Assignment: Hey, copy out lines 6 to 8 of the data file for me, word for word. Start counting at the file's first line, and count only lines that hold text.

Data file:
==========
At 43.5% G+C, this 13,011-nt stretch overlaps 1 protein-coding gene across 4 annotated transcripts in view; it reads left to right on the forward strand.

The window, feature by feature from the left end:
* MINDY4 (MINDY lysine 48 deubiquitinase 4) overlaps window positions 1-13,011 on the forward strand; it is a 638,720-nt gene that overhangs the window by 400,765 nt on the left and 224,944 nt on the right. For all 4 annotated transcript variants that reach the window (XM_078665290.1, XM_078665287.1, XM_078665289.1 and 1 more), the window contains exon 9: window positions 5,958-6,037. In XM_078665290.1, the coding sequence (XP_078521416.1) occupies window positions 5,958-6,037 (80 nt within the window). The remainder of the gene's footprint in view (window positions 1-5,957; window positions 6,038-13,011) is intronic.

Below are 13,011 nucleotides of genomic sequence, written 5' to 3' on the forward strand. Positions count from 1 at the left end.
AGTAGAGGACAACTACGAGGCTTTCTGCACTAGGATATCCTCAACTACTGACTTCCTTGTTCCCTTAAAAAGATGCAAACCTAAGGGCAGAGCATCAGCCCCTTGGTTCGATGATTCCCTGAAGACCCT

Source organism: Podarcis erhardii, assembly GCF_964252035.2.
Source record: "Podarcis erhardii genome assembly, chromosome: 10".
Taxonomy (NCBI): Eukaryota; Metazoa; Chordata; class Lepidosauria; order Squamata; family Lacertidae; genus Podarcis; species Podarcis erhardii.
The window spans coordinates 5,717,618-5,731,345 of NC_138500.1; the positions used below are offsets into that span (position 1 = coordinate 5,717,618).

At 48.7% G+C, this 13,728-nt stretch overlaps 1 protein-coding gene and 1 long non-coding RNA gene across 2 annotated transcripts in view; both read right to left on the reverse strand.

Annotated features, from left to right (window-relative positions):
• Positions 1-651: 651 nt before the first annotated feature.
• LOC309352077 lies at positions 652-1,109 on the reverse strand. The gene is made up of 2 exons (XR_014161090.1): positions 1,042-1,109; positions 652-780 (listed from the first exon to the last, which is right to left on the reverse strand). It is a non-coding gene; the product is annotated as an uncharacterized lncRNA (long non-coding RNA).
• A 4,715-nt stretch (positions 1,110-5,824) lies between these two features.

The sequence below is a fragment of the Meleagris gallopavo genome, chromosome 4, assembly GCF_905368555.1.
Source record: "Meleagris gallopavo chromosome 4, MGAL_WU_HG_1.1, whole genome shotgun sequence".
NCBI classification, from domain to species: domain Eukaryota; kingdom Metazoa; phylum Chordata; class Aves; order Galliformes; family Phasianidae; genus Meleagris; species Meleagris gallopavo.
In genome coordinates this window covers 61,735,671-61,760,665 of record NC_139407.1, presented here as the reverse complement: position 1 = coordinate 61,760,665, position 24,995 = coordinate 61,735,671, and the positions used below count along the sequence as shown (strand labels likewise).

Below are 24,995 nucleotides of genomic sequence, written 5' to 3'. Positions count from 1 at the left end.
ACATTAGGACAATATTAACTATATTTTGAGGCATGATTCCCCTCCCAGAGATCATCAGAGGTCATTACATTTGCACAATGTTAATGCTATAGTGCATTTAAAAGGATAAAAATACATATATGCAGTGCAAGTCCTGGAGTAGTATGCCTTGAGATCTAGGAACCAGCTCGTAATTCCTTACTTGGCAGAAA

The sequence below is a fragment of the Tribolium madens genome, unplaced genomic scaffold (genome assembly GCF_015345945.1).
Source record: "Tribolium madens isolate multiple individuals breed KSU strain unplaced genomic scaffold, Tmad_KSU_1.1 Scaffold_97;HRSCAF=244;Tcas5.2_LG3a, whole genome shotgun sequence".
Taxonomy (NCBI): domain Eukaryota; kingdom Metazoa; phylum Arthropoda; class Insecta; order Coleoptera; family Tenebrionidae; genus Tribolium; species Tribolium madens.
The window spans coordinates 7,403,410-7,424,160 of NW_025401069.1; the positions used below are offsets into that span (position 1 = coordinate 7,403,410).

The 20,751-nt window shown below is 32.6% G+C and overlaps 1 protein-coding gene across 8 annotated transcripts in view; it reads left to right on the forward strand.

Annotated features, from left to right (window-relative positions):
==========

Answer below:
Source organism: Podarcis erhardii, assembly GCF_964252035.2.
Source record: "Podarcis erhardii genome assembly, chromosome: 10".
Taxonomy (NCBI): Eukaryota; Metazoa; Chordata; class Lepidosauria; order Squamata; family Lacertidae; genus Podarcis; species Podarcis erhardii.